Study Finds Racial Disparity In Infant Death When Fertility Treatments Are Used

When it comes to pregnancy in the United States, Black people are at a disadvantage. According to the Center for Disease Control, Black women are three times more likely to die from causes connected to their pregnancy than white women. The CDC cites multiple factors for this, including underlying health issues and the fact that Black women are likely to have lower quality of healthcare. Among the list of reasons why Black women make up the majority of the 700 pregnancy-related deaths a year is also due to structural racism and bias.

But Black women aren't the only ones with a higher mortality rate. A new study has found that babies born to Black women who used IVF also have a higher rate of death than babies born to white women. These babies are four times more likely to die in the first month of their lives, making the death rate of babies born to Black women 1.6% compared to 0.3% for those who were born to white women (via NBC News). The CDC had previously found that, even without IVF, infants born to Black women were two times more likely to die within the first month.

While death rates among babies born to Asian, Pacific Islander, and Hispanic women who used IVF were also twice as high than that of white women, it's still not as high as the rate found in Black women.

Why this is happening

According to experts, it comes down to racism.

"Once that pregnancy happens, the women are in the same system that has all those things that we haven't yet fully accounted for — the systemic biases, the racism, the differences in treatments based on what type of insurance someone might have," OB-GYN Dr. Madeline Sutton tells NBC News.

Racism and bias is a common these in the medical community. In 2011, Serena Williams had her first pulmonary embolism. But despite her medical history, when she suffered another one after the birth of her daughter, she had to fight to be heard and taken seriously. When she asked for help, the nurse responded with "I think all this medicine is making you talk crazy" (via Newsweek).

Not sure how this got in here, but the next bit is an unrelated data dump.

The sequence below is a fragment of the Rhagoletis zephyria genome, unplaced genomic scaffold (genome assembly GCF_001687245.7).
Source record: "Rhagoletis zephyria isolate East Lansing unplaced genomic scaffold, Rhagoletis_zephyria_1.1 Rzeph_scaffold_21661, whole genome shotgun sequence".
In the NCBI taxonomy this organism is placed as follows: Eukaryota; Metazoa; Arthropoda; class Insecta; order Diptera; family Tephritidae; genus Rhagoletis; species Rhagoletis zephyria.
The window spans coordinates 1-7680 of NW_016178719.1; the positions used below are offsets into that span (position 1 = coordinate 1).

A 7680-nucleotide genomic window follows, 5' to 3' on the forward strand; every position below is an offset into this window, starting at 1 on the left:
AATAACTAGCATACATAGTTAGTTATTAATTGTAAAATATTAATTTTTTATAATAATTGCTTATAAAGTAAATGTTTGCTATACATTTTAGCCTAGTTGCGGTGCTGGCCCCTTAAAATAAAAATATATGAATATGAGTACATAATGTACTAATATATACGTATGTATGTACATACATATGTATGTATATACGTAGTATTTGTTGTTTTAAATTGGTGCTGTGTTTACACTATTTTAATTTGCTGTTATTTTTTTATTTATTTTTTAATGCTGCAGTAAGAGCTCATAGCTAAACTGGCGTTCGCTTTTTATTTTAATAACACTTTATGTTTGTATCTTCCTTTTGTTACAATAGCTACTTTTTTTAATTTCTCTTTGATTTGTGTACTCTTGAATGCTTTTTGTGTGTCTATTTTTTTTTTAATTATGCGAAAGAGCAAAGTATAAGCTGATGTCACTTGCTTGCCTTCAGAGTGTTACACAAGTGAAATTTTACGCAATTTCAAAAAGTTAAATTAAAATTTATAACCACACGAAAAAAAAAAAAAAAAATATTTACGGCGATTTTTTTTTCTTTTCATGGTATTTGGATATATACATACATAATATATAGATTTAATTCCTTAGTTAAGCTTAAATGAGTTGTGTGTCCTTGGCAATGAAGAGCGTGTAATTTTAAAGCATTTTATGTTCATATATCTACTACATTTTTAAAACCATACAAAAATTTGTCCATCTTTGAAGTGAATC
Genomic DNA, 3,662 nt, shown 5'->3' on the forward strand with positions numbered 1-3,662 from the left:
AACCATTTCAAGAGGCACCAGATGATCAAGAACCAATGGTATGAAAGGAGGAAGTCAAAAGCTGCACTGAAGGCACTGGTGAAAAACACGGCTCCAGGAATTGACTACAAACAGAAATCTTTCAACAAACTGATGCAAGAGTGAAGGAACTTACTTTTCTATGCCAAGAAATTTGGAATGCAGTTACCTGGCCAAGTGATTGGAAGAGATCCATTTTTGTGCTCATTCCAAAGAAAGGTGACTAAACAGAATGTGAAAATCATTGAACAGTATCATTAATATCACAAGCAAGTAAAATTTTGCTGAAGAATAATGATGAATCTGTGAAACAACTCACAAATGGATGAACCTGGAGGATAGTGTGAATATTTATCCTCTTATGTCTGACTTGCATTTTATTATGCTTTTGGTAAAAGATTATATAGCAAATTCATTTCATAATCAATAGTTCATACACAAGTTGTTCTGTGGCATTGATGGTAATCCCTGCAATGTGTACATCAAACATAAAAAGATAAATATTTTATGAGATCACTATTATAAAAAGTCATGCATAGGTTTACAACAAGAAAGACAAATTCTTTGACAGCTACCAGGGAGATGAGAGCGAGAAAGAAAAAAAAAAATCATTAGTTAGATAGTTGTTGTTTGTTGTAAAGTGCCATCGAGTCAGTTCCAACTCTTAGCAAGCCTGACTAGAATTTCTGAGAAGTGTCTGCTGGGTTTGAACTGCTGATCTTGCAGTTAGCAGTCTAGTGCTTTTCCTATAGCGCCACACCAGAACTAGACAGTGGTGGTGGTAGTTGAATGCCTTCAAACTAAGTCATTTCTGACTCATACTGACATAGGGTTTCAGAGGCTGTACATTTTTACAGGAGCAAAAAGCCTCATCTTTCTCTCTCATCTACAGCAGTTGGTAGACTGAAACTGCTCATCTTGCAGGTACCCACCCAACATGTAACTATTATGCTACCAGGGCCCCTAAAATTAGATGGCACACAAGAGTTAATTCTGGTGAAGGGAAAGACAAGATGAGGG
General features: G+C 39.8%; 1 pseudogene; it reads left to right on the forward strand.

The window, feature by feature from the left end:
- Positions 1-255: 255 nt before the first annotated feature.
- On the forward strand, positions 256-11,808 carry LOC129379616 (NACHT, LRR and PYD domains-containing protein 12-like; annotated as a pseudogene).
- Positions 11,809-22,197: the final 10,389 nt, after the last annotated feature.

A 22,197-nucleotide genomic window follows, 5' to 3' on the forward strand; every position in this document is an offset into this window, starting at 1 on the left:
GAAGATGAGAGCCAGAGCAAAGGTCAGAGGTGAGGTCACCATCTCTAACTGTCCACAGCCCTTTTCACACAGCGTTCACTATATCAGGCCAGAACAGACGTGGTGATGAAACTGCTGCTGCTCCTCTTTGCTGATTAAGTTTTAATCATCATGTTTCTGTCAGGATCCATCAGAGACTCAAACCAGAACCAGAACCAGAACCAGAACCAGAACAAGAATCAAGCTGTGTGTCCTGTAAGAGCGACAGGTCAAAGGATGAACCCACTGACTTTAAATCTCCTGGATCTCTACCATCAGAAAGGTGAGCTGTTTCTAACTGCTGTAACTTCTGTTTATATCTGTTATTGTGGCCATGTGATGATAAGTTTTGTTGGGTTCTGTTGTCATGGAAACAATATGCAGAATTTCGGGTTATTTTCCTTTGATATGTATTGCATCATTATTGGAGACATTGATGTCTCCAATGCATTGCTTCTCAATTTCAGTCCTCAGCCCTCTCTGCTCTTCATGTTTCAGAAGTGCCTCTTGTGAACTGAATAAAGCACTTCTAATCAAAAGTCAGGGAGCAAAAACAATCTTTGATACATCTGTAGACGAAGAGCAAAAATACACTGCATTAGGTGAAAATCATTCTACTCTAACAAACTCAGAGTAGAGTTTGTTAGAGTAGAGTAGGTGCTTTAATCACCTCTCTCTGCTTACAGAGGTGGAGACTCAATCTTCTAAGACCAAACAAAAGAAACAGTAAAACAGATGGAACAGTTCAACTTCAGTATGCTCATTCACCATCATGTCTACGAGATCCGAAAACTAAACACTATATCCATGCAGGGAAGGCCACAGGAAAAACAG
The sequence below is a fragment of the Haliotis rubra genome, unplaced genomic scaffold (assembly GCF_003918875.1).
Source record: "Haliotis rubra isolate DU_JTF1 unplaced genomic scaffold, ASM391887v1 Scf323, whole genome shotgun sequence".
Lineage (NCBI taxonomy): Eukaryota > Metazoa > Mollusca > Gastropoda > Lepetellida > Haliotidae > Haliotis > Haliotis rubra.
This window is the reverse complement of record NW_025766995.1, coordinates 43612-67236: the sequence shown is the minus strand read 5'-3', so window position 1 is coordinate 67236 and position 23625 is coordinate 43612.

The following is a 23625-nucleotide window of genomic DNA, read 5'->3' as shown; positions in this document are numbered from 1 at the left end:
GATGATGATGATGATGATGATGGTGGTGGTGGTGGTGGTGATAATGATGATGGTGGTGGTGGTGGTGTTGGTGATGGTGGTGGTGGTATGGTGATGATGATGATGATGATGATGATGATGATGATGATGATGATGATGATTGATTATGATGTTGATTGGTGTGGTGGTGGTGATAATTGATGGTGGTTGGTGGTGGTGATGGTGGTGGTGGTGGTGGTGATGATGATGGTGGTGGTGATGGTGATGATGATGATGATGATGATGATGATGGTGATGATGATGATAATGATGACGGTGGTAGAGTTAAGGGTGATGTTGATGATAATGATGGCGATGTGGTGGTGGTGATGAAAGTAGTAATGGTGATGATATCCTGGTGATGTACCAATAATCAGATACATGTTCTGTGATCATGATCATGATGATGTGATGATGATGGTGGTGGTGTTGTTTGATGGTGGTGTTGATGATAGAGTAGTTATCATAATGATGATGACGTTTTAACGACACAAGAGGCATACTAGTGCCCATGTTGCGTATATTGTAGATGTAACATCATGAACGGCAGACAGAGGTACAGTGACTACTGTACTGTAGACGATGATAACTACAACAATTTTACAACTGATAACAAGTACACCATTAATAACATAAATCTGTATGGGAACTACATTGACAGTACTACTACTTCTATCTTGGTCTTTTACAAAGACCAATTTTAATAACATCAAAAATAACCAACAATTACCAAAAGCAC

"Doctors aren't listening to us, just to be quite frank," Williams told the BBC in 2018. "It may be time for women to be comfortable with having uncomfortable conversations."

Although the nurse called her "crazy," Williams also went on to say that she's lucky that she is who she is and that she knows her body as well as she does, so a doctor finally listened. Other Black people in similar circumstances wouldn't be so lucky.

What can be done to help pregnant Black people

First of all, we need to acknowledge that structural racism in medicine exists — numbers and percentages don't lie. Recently the American Medical Association (AMA) publicly recognized their own contribution to this structural racism and its plans to do better.

Their approach in what they've called its three-year roadmap is to "plant the initial seeds for action and accountability to embed racial justice and advance health equity for years to come." The following four approaches will also be used: building alliances with marginalized and minoritized doctors and stakeholders, ensuring equitable opportunities, addressing determinants of healthcare inequities, and the final approach will be focused on reconciling for AMA's past behavior in regard to how Black people and other people of color have been treated by healthcare professionals over the years. 

Medical schools, too, will address racism in medicine and add education about it to their curriculum.

"It is incumbent on medical and health care institutions to take a critical look at our role in perpetuating, and now purging, structural racism in service to our mission of caring for the health and well-being of every patient," Harvard Medical School Dean George Q. Daley tells HMS Harvard.

While these plans are big steps in helping to remedy the racism in medicine, it can't home in on every doctor who might have personal prejudices and biases against people of color. But it is progress and just the fact that the obvious racism is finally being acknowledged is important.